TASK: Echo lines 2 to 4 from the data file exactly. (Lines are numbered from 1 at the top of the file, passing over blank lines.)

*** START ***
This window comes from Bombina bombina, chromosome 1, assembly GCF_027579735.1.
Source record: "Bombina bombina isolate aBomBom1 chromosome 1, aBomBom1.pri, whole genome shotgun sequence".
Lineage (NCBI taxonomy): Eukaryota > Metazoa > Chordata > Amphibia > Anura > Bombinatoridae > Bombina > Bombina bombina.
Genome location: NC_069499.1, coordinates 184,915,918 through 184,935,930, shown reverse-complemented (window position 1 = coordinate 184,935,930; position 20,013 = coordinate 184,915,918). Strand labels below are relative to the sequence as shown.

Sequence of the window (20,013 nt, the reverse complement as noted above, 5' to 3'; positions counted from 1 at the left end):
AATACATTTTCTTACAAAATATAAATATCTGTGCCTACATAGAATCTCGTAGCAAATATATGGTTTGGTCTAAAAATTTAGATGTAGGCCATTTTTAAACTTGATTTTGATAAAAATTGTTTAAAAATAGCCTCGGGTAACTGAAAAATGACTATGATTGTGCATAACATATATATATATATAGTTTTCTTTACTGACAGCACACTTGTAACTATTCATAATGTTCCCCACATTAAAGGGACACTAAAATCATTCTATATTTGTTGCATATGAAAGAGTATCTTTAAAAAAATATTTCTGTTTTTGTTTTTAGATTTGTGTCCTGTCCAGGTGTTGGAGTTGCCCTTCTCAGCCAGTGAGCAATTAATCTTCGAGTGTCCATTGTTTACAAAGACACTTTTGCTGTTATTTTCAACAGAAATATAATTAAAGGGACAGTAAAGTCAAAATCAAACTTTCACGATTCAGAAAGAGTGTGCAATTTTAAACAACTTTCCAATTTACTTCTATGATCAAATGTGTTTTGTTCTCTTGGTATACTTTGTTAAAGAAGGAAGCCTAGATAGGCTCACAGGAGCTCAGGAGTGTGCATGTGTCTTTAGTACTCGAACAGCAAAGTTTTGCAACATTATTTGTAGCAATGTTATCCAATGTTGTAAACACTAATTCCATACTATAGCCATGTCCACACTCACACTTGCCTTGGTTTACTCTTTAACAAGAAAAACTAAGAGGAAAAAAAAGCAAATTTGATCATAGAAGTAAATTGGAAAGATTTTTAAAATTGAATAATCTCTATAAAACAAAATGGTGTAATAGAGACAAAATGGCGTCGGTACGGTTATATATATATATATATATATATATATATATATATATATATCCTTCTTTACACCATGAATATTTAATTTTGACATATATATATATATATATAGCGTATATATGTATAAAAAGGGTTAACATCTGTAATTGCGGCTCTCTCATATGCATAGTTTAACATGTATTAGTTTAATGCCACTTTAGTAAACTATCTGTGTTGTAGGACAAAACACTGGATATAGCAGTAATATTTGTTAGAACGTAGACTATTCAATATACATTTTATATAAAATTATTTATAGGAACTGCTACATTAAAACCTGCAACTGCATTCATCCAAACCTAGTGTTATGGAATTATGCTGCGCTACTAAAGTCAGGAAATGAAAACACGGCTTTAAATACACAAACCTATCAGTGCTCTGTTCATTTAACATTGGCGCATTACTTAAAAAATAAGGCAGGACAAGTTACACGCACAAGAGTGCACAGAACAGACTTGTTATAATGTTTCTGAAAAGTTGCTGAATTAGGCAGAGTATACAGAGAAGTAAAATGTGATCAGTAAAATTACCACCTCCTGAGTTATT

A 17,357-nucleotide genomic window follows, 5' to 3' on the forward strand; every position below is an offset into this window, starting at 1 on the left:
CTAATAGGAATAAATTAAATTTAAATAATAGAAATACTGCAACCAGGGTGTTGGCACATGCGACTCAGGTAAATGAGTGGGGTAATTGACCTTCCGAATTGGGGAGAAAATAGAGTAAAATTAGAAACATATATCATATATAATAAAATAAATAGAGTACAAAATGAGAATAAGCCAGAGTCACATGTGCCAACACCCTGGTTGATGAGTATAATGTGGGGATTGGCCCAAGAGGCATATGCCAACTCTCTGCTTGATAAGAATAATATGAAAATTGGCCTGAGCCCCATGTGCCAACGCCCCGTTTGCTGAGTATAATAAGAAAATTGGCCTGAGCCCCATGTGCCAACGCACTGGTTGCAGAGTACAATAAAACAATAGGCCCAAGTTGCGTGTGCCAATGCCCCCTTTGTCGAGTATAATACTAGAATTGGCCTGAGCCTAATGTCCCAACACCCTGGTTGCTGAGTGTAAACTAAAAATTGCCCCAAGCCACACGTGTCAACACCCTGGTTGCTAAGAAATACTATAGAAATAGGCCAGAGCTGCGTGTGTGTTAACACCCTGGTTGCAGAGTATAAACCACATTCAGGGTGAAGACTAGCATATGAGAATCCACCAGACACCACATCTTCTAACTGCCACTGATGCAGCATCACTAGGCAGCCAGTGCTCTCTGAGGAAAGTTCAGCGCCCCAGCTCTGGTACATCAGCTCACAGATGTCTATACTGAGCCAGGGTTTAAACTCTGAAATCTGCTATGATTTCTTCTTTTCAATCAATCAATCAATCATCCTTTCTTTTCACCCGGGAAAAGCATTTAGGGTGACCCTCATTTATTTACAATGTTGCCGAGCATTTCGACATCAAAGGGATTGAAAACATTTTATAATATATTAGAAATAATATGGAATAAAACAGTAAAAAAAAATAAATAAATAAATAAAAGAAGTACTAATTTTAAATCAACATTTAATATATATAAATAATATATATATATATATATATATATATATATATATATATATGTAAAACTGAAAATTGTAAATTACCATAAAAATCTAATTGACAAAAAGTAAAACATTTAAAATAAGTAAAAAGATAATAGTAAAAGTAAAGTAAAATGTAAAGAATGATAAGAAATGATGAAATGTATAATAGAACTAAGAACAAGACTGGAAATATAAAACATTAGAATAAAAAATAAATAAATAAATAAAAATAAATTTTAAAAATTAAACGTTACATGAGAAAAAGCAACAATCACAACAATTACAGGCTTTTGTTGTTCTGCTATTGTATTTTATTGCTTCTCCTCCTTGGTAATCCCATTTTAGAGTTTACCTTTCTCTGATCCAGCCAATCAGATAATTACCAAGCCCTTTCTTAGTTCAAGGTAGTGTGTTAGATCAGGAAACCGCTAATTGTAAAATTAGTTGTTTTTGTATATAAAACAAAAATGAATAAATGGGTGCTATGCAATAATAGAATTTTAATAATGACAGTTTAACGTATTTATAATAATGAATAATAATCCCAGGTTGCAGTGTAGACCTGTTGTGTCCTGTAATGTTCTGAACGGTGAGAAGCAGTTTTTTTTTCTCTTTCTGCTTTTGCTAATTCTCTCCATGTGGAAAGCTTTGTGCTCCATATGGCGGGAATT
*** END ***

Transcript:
Source record: "Bombina bombina isolate aBomBom1 chromosome 1, aBomBom1.pri, whole genome shotgun sequence".
Lineage (NCBI taxonomy): Eukaryota > Metazoa > Chordata > Amphibia > Anura > Bombinatoridae > Bombina > Bombina bombina.
Genome location: NC_069499.1, coordinates 184,915,918 through 184,935,930, shown reverse-complemented (window position 1 = coordinate 184,935,930; position 20,013 = coordinate 184,915,918). Strand labels below are relative to the sequence as shown.